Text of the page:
It is important to remember that from the second century onwards the holy fathers have been talking of the Virgin Mary as the new Eve for the new Adam: not equal to him, of course, but closely joined with him in the battle against the enemy, which ended in the triumph over sin and death that had been promised even in Paradise. The glorious resurrection of Christ is essential to this victory and its final prize, but the blessed Virgin’s share in that fight must also have ended in the glorification of her body. For as the Apostle says: When this mortal nature has put on immortality, then the scripture will be fulfilled that says “Death is swallowed up in victory”.
  Image result for Mary - scriptureSo then, the great Mother of God, so mysteriously united to Jesus Christ from all eternity by the same decree of predestination, immaculately conceived, an intact virgin throughout her divine motherhood, a noble associate of our Redeemer as he defeated sin and its consequences, received, as it were, the final crowning privilege of being preserved from the corruption of the grave and, following her Son in his victory over death, was brought, body and soul, to the highest glory of heaven, to shine as Queen at the right hand of that same Son, the immortal King of Ages.”  Image result for Mary - saint quote
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As I have brought My Mother to Me, I wish for you also to be with Me.  Will you follow her example?  Will you do whatever I ask? Will you accept your place as My Father’s adopted son/daughter? The depth of love I have for you is unfathomable. Let My Mother lead you to the Love, the Life, the Happiness I desire for you…
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Why Mary? Feast of Our Lady of Mt. Carmel

All generations to come shall call me blessed! Lk. 1:48

Mary, Model of Charity

Pope Benedict XVI

Mary’s greatness consists in the fact that she wants to magnify God, not herself.

She is lowly: her only desire is to be the handmaid of the Lord (cf. Lk 1:38, 48).

She knows that she will only contribute to the salvation of the world if, rather than carrying out her own projects, she places herself completely at the disposal of God’s initiatives.

Be it done unto me according to your word. Luke, Chapter 1

Holy Mary, Mother of God,
you have given the world its true light,
Jesus, your Son – the Son of God.
You abandoned yourself completely
to God’s call & thus became a wellspring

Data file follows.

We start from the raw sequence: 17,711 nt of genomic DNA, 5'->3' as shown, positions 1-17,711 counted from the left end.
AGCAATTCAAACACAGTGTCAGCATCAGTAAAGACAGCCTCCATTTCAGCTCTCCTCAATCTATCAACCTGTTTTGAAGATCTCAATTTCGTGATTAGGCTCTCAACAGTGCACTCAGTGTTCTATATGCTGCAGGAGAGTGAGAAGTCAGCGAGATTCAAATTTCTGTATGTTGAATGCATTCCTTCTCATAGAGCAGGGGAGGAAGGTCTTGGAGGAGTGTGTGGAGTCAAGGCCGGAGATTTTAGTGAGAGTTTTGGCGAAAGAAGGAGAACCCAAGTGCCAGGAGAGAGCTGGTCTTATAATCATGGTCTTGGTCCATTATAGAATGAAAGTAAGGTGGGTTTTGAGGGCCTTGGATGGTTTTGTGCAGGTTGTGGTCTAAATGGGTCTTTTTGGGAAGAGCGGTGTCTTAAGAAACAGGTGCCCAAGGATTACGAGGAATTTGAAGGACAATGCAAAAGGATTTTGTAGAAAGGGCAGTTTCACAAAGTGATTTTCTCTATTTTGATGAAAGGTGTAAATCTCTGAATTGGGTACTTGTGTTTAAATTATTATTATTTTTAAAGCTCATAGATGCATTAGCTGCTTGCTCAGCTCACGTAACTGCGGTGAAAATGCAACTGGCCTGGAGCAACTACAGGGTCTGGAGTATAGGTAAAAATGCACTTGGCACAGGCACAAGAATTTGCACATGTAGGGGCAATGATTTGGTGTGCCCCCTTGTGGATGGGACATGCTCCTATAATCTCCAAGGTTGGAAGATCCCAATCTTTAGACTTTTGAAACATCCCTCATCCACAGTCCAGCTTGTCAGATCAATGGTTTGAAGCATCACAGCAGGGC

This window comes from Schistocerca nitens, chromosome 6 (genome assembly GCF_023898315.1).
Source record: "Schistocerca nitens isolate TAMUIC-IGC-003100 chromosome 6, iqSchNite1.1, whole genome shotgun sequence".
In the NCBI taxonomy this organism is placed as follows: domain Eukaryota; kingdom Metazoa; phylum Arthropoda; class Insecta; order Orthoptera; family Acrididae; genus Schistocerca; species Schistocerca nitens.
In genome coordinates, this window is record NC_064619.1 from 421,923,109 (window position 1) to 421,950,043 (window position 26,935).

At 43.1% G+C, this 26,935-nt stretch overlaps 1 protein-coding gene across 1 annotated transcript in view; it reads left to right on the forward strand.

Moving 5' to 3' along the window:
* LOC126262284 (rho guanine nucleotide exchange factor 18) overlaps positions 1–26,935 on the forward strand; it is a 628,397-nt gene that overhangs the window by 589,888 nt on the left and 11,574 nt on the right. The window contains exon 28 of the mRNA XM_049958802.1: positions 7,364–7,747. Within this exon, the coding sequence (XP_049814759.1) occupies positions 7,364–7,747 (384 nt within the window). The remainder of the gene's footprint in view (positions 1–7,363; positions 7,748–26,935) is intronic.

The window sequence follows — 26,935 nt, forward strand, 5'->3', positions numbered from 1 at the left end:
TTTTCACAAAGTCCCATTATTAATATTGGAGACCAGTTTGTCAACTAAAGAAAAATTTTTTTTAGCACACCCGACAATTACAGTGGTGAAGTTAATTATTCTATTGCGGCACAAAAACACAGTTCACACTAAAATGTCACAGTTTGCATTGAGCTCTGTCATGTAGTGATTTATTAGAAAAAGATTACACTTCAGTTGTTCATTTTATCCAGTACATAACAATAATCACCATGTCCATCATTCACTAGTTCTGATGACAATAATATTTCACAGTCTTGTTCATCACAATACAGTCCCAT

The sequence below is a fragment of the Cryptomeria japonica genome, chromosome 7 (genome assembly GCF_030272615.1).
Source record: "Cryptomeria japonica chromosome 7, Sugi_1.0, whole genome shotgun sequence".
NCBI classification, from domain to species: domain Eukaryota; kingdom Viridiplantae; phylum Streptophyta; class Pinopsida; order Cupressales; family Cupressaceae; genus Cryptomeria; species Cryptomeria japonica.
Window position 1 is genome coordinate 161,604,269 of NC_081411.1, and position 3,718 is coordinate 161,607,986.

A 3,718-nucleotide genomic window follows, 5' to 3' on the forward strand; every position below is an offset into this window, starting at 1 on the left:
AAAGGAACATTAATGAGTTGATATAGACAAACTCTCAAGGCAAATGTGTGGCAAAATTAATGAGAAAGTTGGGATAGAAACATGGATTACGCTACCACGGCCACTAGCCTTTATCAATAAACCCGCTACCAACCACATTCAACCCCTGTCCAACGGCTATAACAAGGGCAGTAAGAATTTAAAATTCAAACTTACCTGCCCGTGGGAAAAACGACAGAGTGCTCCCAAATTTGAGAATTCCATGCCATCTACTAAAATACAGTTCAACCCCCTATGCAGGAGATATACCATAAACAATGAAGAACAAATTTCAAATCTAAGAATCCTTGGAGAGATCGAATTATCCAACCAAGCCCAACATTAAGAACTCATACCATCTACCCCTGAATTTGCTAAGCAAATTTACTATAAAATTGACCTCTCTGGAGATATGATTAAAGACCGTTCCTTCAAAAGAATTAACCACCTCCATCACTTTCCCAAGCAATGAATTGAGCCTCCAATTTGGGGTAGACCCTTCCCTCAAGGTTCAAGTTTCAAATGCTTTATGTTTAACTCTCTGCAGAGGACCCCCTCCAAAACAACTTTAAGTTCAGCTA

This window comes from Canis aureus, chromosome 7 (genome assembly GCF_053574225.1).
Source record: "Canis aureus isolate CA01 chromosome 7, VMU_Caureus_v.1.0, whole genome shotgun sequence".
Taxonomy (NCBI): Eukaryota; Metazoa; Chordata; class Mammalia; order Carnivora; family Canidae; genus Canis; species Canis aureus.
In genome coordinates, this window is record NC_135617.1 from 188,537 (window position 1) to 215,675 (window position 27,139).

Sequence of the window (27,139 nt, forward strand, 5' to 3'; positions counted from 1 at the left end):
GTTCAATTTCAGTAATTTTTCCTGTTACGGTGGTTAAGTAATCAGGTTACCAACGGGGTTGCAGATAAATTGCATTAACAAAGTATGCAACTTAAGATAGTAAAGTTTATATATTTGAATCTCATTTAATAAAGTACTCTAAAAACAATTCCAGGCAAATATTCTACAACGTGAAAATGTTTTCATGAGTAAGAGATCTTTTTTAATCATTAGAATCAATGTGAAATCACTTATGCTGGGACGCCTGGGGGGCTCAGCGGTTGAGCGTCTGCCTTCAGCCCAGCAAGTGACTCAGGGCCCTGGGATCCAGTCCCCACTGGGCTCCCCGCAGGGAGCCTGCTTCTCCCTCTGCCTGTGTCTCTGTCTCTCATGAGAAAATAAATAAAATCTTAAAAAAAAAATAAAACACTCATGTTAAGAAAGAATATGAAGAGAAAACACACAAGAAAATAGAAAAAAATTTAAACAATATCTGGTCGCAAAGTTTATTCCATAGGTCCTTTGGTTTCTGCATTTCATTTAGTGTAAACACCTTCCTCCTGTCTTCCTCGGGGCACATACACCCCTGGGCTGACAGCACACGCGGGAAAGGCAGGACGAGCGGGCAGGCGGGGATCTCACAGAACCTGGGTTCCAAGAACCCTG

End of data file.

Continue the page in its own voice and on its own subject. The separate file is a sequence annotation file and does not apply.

of the goodness which flows forth from him.

Show us Jesus. Lead us to him.
Teach us to know and love him,
so that we too can become
capable of true love and be fountains of living water in the midst of a thirsting world.

The Church honors Mary, under various titles (“nicknames”).   Today, July 16th, the Church honors Mary under the title of Our Lady of Mt Carmel.  The Church honors Mary because she is the model of the true and perfect disciple.  She is faithful, even in the midst of sorrows.  The Church teaches that what we believe about Mary, is believed in reference to Christ. Mary will always lead us to Jesus, our Savior, our Lord, our Life.
Under this title, we again see how Mary desires to lead us to God — to eternal life & happiness:
The feast celebrates the devotion that the Blessed Virgin Mary has to those who are devoted to her, and who signal that devotion by wearing the Brown Scapular. According to tradition, those who wear the scapular faithfully and remain devoted to the Blessed Virgin until death will be granted the grace of final perseverance & be led to Eternal Salvation with the Holy Triune God.    1 Kings 21:1-21,27-29
Almighty Lord and God,
  let the gracious intercession of our Lady of Mount Carmel help us.    Under her protection,
  may we come to the mountain of God, Christ the Lord,
who lives and reigns with you and the Holy Spirit, God for ever and ever.   Amen.
 
For more information about Our Lady of Mt Carmel & the Scapular, click link.
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Freedom in Christ…

Comfort in tribulation can be secured only on the sure ground of faith – holding as true the words of Scripture and the teaching of the Catholic Church.  – St. Thomas More

As we celebrate our country’s birth & Freedom, how important is God?

 

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St. Thomas More (1478-1535, Feast June 22)
Thomas was a friend of King Henry VIII and the Lord Chancellor of England–a position of power second only to the king. When the king sought a divorce and declared himself the head of the Church in England, Thomas opposed him and resigned. He was imprisoned in the Tower of London and martyred.
One of his more famous sayings, & a poignant reminder for those of us seeking to following Christ & His teachings: The things, good Lord, that I pray for, give me thy grace to labor for. Amen.Image result for st thomas more

Every time and every culture presents its own difficult choices, either for or against, our beliefs & decision as Christians to follow Christ.  This is why the Church holds up for us saints & martyrs — they serve as an inspiration and guide for us.  Although the path to Eternal Life, Love, & Happiness is difficult – many others have traveled the path, and are now where we hope one day to be as well.